The world, both inside and outside the schoolhouse, has changed considerably since the Supreme Court decided Tinker v. Des Moines in 1969. Education in much of the United States is now inextricably linked with technology, and the schoolhouse is, increasingly, digital. This article critically examines the impact of the increasing use of technology on students’ First Amendment rights, looking at the Supreme Court’s recent decision in Mahanoy v. B.L. Specifically, it examines the effect of allowing schools to restrict speech on school-issued devices.

Disciplining speech that takes place on school-issued devices will have a silencing effect on students who do not have access to personal devices. These students, who often come from low- income homes and are disproportionately likely to be students of color, use school-issued devices to engage in speech. This speech is not only more likely to be monitored by school officials, but also more likely to be restricted and silenced while their peers remain free to engage in identical speech on personal devices.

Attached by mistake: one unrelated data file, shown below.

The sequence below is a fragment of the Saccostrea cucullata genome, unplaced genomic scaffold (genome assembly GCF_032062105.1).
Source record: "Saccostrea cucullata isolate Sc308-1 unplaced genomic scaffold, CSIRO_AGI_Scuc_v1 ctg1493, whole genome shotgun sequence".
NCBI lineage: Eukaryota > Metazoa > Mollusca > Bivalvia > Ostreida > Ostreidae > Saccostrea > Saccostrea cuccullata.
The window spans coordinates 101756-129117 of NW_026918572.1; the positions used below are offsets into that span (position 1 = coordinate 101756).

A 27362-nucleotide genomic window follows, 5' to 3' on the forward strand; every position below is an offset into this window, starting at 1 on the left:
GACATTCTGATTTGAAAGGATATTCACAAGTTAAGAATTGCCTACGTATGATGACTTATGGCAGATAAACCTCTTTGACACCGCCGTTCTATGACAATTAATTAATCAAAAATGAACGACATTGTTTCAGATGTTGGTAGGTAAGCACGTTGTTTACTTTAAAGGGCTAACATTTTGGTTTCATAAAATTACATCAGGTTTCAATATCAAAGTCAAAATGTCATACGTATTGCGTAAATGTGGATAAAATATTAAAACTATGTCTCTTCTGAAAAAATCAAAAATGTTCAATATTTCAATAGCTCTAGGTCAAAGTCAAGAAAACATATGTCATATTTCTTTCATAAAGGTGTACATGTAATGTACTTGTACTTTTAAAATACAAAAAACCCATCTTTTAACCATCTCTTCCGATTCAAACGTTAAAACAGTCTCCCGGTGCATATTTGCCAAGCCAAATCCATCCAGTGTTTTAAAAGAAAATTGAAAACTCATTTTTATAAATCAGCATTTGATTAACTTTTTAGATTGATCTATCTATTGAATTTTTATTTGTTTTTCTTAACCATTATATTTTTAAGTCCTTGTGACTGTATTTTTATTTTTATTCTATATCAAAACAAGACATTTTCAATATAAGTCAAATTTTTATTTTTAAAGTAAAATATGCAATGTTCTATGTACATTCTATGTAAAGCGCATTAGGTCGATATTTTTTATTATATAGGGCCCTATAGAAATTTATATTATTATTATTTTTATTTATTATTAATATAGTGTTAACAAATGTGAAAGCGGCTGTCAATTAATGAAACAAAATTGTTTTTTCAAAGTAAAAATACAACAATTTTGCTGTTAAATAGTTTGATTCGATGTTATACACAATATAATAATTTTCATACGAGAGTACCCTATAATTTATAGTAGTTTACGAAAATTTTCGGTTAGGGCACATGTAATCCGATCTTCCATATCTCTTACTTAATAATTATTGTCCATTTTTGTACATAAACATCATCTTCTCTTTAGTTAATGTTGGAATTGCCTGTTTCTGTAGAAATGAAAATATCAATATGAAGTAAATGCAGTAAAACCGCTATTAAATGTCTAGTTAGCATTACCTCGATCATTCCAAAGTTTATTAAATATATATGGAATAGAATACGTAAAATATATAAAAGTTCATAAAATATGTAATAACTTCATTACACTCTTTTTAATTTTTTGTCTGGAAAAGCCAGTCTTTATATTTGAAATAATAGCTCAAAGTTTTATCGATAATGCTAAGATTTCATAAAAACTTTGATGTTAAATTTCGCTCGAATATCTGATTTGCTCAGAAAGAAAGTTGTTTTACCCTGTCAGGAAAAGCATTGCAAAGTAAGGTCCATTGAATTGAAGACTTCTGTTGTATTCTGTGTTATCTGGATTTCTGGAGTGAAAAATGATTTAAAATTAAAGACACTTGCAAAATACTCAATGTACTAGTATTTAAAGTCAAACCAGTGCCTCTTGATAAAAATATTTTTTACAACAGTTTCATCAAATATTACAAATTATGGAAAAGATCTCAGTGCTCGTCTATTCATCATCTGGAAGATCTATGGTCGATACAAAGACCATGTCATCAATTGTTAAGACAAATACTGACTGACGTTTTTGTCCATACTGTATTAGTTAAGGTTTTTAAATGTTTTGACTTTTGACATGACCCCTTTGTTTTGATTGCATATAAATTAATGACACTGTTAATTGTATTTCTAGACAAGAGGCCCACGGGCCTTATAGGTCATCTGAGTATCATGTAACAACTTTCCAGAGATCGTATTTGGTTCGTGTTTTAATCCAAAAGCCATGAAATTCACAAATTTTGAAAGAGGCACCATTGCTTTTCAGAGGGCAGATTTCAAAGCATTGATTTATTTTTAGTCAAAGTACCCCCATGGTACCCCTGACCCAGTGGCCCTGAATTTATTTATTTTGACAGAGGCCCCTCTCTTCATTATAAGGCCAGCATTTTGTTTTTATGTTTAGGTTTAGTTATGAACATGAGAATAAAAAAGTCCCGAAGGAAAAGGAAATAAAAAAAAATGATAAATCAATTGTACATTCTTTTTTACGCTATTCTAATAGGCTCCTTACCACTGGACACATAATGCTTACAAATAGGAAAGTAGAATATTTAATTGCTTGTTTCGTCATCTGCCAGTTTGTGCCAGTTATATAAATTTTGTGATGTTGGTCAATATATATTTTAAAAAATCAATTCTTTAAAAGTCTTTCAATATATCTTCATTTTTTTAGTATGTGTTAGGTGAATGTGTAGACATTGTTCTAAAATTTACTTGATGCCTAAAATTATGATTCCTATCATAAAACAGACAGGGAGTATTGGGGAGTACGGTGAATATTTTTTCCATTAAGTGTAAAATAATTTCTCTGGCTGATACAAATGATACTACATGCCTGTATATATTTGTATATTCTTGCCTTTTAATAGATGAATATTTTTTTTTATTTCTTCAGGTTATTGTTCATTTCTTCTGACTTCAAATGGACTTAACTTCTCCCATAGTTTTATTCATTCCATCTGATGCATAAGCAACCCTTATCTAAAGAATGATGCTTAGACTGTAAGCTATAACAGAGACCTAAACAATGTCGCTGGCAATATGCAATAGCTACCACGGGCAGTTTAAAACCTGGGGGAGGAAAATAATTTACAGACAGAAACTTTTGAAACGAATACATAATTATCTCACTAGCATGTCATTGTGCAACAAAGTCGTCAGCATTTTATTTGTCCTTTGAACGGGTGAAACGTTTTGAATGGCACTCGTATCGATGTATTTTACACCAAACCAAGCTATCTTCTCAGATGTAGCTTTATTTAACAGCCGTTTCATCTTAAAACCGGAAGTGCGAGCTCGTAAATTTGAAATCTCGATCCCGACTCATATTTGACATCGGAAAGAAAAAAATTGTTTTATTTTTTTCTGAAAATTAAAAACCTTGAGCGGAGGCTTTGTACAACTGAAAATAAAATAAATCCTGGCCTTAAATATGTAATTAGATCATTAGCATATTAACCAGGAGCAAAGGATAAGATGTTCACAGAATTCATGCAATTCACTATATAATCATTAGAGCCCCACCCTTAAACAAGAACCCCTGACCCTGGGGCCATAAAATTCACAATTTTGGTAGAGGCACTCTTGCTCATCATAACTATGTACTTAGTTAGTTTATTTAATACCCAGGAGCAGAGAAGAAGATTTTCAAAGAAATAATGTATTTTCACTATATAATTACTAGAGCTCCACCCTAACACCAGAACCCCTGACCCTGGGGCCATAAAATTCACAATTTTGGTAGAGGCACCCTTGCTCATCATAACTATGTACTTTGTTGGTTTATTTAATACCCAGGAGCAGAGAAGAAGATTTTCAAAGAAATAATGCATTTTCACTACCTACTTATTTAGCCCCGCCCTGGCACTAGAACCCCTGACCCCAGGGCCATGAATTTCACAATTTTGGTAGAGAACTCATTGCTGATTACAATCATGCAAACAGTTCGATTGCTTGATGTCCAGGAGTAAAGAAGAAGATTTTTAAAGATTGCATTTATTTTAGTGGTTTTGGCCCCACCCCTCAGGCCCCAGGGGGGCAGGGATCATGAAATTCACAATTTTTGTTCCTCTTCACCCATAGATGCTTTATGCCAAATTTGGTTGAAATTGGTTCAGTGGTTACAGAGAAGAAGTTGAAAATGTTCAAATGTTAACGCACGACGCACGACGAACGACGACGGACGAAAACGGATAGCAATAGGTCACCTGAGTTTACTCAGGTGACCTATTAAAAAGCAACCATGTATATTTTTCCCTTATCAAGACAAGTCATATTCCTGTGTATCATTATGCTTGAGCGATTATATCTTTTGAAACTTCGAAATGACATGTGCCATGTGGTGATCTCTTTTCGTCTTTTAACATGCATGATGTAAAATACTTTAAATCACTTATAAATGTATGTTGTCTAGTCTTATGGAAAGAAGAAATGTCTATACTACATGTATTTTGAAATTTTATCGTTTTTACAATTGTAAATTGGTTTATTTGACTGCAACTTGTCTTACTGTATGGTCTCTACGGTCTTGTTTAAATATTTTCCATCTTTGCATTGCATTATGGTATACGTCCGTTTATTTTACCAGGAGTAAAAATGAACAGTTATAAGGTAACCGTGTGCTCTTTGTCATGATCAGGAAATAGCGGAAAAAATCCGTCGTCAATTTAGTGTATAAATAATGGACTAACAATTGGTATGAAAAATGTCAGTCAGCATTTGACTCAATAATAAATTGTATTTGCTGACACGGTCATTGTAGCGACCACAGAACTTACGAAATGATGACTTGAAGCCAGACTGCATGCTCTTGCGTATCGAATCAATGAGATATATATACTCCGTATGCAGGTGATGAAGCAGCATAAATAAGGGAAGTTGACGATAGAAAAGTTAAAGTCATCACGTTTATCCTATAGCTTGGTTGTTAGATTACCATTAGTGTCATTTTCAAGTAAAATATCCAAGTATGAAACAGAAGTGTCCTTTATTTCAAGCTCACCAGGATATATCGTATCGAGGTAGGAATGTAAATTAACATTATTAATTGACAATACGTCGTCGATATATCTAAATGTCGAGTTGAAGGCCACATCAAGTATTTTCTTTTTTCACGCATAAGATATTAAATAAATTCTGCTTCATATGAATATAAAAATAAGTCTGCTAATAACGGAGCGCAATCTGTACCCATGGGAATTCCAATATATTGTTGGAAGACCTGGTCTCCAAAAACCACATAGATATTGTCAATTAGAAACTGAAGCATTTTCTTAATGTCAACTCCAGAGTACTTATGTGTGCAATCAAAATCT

Importantly, consideration of device ownership is unnecessary as it does not speak to whether a student’s speech causes a “substantial disruption” or otherwise speak to the impact on the school community. Additionally, it erodes parental rights by impermissibly extending the reach of school authority into homes and other areas traditionally reserved for parental control.

Any barrier to speech that disproportionately affects a subset of already disenfranchised students and families is antithetical to the very ideals the Supreme Court has consistently upheld. Therefore, this article argues that this factor must be removed from the analysis.

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